AEROSPACE & DEFENSE
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Commission Aims to Keep Texas
The Space Industry’s Launchpad

AEROSPACE & DEFENSE
Firefly Aerospace’s Rocket Ranch
in Briggs, Texas
Photo courtesy of Firefly Aerospace

by Mark Arend
F

rom commercial aviation to space exploration to defense to maintenance, repair and overhaul, Texas’ aerospace industry soars to new heights each year. Among the state’s recent accolades is its first place showing in PwC’s 2022 Aerospace Manufacturing Attractiveness Rankings that are based on several categories, including infrastructure, tax policy, labor and economy.

Nearly 2,000 aerospace establishments employ a combined roughly 140,000 Texans who earn $98,000 annually on average. The PwC report notes that Texas is home to 18 of the world’s top 20 aerospace manufacturers. These include Boeing, Airbus, Gulfstream and Bell. Defense-related aerospace players include Raytheon, Lockheed Martin and BAE Systems. 

Star gazing? Elon Musk’s SpaceX, which recently moved its headquarters from Delaware to Texas, is reportedly expanding its SpaceX South Texas launch site near Brownsville. And it operates an engine-testing facility in McGregor, midway between Dallas and Austin. Rural Van Horn, in Culberson County, east of El Paso, is the location of Blue Origin’s spacecraft launch site. FAA-licensed spaceports are operating in Midland and Houston, the latter being home for decades to NASA’s Lyndon B. Johnson Space Center.

In March, Texas Governor Greg Abbott launched the Texas Space Commission to ensure the state remains a leading location for space exploration and development for generations to come. 

“Since its very inception, NASA’s Johnson Space Center has been home to manned spaceflight, propelling Texas as the national leader in the U.S. space program,” said the governor at an event announcing the Commission’s Board of Directors. “It was at Rice University where President John F. Kennedy announced that the U.S. would put a man on the moon — not because it was easy, but because it was hard. Now, with the Texas Space Commission, our great state will have a group that is responsible for dreaming and achieving the next generation of human exploration in space. Texas is the launchpad for Mars, innovating the technology that will colonize humanity’s first new planet. As we look into the future of space, one thing is clear: Those who reach for the stars do so from the great state of Texas. I look forward to working with the Texas Space Commission, and I thank the Texas Legislature for partnering with industry and higher education institutions to secure the future of Texas’ robust space industry.

Ecosystem Heavyweight 

In February, Texas A&M University and NASA announced plans to build a facility for human spaceflight and research and development at Exploration Park, a 240-acre site at Johnson Space Center. “For more than 60 years, NASA Johnson has been the hub of human spaceflight,” said NASA Johnson Director Vanessa Wyche at the announcement. “Exploration Park will be the next spoke in the larger wheel of a robust and durable space economy that will benefit not only exploration of the Moon, Mars and the asteroids, but all of humanity as the benefits of space exploration research roll home to Earth.”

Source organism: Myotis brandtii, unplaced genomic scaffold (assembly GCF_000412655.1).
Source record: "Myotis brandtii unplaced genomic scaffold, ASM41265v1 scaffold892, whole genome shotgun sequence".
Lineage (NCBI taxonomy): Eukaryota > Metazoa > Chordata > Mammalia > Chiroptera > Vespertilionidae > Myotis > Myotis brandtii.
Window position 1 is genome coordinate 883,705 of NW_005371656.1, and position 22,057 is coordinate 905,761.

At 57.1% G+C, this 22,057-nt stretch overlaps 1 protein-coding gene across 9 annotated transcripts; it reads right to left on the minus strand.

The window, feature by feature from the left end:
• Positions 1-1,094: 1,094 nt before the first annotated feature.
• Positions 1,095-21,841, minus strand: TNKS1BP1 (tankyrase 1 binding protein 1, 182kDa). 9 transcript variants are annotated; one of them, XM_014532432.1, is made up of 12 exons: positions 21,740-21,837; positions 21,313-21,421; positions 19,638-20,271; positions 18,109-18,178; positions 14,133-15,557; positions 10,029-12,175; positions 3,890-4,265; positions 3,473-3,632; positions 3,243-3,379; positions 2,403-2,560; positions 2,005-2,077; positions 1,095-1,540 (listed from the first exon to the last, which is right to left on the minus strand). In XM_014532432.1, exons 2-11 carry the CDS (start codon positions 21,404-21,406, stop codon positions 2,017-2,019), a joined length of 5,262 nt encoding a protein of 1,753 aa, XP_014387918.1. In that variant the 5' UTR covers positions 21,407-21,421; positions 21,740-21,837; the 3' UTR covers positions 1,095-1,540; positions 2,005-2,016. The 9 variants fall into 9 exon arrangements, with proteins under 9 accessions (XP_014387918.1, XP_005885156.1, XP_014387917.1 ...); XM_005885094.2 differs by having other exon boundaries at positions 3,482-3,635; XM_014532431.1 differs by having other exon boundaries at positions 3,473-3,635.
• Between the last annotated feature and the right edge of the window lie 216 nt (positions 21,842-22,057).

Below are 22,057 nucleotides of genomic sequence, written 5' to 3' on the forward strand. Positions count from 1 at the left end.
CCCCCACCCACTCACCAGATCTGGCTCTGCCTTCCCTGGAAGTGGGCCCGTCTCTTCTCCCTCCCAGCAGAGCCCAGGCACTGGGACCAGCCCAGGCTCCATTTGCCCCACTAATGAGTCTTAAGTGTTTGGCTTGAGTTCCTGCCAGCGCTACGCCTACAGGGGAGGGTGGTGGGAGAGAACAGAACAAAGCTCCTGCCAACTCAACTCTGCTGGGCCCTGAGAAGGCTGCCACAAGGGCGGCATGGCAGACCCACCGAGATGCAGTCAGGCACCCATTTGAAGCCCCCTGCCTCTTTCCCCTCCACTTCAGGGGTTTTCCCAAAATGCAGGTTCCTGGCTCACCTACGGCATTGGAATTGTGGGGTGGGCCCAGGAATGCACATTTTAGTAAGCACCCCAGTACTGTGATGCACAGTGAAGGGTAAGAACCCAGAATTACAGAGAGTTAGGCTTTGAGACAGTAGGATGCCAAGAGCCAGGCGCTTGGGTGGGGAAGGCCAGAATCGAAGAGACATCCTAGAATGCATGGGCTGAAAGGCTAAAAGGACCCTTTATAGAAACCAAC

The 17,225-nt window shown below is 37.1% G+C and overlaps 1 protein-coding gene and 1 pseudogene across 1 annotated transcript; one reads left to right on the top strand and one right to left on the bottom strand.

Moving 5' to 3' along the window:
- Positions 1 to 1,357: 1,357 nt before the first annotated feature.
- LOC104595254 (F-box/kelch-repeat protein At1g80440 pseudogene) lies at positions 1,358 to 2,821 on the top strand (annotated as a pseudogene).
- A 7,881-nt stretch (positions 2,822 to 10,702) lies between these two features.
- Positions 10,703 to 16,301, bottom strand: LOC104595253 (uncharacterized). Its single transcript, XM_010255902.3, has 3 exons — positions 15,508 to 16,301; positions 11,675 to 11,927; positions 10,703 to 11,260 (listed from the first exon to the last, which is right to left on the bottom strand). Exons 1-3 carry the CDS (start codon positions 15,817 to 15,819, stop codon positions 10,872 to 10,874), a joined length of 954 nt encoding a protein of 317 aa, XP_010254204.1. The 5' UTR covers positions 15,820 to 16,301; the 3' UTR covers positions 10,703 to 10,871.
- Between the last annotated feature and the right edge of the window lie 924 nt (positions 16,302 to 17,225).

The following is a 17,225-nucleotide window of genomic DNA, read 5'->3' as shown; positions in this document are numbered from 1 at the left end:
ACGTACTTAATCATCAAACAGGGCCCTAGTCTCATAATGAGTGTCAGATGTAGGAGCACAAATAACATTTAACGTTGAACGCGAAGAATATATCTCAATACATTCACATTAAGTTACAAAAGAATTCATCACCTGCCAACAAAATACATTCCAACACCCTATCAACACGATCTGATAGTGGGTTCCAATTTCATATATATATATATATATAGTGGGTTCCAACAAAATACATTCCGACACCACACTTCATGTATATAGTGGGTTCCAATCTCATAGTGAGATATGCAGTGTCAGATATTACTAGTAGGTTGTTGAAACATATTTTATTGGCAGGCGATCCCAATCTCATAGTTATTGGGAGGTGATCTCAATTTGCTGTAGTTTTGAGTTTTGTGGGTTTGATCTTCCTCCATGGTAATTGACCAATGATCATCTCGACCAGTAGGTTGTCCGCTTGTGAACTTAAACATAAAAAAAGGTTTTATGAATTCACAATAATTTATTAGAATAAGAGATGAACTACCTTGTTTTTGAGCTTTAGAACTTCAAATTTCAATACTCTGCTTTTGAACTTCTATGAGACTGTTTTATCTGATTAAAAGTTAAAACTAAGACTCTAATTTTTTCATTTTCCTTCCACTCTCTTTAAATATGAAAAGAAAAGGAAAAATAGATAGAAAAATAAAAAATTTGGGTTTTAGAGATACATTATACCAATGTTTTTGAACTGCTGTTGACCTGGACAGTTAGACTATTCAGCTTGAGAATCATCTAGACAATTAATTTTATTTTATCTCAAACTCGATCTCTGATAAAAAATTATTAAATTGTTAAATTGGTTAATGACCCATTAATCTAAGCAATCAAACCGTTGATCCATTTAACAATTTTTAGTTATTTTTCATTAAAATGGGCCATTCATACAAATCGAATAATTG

Texas A&M is a significant player in the state’s space industry ecosystem, with more than 300 space-related projects currently under way at more than a dozen locations in the university’s system statewide. Funding awards from NASA and other government agencies have exceeded $25 million annually for the past five years.

In August 2023, Texas A&M’s Board of Regents announced the creation of the Texas A&M Space Institute near the Johnson Space Center, where a $200 million facility will be built to support aeronautics research, advanced robotics and mission training, among other areas. “The Texas A&M Space Institute will make sure the state expands its role as a leader in the new space economy,” said John Sharp, chancellor of the Texas A&M System, announcing the Institute. “No university is better equipped for aeronautics and space projects than Texas A&M.”

Two hours northeast of San Antonio, in rural Briggs, space transportation company Firefly Aerospace recently more than doubled the size of its Rocket Ranch complex where it produces the Northrop Grumman Antares 330 and the Medium Launch Vehicle that the two companies are co-developing. The expansion includes new test stands, bringing the total to six, and facilities for rocket production, assembly and integration, according to the company. Firefly Aerospace also has expanded its headquarters and mission operations centers in Cedar Park, it notes, to support a growing number of launch, lunar, and on-orbit missions.  

Mark Arend
Editor Emeritus of Site Selection magazine

Mark Arend

Mark Arend is editor emeritus of Site Selection, and previously served as editor in chief from 2001 to 2023. Prior to joining the editorial staff in 1997, he worked for 10 years in New York City at Wall Street Computer Review, ABA Banking Journal and Global Investment Technology. Mark graduated from the University of Hartford (Conn.) in 1985 and lives near Atlanta, Georgia.

 

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